THE FAMINE IN GANJAM.
[To THE EDITOR OF THE "SPECTATOR."]
SIR,—In your number of November 10 you speak with deserved commendation of Lord Napier's report on the famine in Ganjam. You contrast with reason his active personal exertions with the Dalai-Lama-like immobility of the Indian officials further north. You go so far as to say that " the whole merit of the work appears to be due to the Governor of Madras himself." But there is one gentleman whose name will always deserve to be remembered in connection with the Ganjam famine, together with, if not before, that of Lord Napier,—Mr. Gordon Forbes, the collector of Ganjam, of whom Lord Napier bears witness that, even though suffering under lihond fever, he declined the services of a special commis- sioner, feeling that the work was his, and that he must carry it through. Lord Napier's acknowledgment that he should have acted earlier, but that "Governments are slow believers in public calamities," refers, no doubt to the now well understood fact that it was only through Mr. Forbes's urgent and repeated repre- sentations of the gravity of the crisis that the Government of Madras itself was at last set in motion, and this not until Mr. Forbes had found it necessary to apply to the general public for subscriptions to relieve the distress which was already rife around him. Thus, though 1,600 lives lost in Ganjam may seem but a trifle in comparison with the million or two in Orissa, even of these 1,600 the bulk must be considered as wasted by neglect in the teeth of warnings on the part of the highest authorities.—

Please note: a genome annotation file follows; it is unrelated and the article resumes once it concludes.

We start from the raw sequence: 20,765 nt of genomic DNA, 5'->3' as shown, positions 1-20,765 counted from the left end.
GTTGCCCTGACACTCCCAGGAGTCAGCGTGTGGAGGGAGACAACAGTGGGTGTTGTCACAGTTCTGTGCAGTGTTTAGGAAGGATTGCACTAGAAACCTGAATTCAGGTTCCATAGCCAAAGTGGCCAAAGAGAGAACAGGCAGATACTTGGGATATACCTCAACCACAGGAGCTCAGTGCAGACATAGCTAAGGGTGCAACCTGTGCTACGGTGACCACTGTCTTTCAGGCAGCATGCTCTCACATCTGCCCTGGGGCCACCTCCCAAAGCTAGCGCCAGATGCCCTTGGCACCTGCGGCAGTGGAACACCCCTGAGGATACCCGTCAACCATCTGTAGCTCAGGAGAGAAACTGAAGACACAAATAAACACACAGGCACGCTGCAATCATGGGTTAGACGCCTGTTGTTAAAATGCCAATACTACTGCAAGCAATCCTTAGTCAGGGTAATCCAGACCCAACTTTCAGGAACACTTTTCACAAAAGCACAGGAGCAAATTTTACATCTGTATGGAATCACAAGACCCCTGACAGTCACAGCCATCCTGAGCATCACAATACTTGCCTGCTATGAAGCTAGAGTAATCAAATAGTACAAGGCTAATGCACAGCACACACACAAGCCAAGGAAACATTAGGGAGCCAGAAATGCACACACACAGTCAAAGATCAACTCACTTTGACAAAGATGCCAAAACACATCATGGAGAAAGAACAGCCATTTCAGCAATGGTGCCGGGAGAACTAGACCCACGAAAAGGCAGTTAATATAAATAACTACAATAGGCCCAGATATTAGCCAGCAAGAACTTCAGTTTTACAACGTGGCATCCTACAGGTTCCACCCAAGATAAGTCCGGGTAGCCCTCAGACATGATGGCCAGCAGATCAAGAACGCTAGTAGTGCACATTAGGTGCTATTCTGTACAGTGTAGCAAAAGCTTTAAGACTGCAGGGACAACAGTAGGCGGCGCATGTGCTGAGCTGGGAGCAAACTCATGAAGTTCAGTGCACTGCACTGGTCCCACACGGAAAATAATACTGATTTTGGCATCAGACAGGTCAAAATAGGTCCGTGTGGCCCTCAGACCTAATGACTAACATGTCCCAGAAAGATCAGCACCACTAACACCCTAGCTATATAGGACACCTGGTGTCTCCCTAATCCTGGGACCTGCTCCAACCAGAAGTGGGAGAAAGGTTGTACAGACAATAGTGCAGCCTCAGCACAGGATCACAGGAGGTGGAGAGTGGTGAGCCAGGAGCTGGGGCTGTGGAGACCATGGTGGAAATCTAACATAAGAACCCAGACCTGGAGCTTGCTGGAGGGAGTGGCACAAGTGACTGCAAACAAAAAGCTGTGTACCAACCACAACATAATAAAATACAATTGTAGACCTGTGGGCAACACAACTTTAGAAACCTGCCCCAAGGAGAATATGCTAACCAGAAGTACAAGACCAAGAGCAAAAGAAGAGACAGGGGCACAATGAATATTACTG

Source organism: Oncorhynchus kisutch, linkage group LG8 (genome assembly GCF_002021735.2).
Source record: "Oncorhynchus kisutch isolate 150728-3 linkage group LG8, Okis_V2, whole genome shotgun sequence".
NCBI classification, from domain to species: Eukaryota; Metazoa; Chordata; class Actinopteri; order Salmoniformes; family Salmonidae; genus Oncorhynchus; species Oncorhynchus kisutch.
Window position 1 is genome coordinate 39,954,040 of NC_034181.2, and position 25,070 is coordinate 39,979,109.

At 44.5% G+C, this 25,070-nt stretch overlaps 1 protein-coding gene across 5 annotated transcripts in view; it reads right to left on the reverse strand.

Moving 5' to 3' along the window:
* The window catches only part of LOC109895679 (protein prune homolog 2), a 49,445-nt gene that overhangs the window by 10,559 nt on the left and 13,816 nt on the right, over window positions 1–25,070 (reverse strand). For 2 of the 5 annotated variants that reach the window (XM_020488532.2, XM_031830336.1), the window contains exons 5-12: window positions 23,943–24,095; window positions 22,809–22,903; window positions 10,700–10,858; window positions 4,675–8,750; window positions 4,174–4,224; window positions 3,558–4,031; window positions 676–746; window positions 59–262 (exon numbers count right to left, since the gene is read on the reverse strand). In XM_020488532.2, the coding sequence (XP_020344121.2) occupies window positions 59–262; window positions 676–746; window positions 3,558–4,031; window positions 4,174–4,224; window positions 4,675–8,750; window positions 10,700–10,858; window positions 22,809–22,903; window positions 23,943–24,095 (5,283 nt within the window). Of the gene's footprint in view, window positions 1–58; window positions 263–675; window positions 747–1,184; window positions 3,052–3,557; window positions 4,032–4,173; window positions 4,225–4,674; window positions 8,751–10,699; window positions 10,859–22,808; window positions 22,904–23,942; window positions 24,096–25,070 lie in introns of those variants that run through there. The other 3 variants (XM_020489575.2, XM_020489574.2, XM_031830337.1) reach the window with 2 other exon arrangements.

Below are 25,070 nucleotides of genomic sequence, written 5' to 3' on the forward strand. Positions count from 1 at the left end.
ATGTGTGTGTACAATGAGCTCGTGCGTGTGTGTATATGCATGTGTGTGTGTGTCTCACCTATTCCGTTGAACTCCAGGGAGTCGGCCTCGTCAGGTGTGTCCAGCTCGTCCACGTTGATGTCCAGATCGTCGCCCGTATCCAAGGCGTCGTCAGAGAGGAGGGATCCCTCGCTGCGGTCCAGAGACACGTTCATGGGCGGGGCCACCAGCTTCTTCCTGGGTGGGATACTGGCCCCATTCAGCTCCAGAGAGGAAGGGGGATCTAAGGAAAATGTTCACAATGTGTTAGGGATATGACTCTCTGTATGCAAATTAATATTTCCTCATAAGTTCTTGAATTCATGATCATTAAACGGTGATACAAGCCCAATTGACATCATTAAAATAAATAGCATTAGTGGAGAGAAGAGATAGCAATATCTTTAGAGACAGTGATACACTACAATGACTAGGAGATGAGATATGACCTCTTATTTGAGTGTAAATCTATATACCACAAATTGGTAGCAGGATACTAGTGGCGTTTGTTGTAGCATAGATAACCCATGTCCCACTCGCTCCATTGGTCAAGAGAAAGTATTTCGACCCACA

Your obedient servant, L.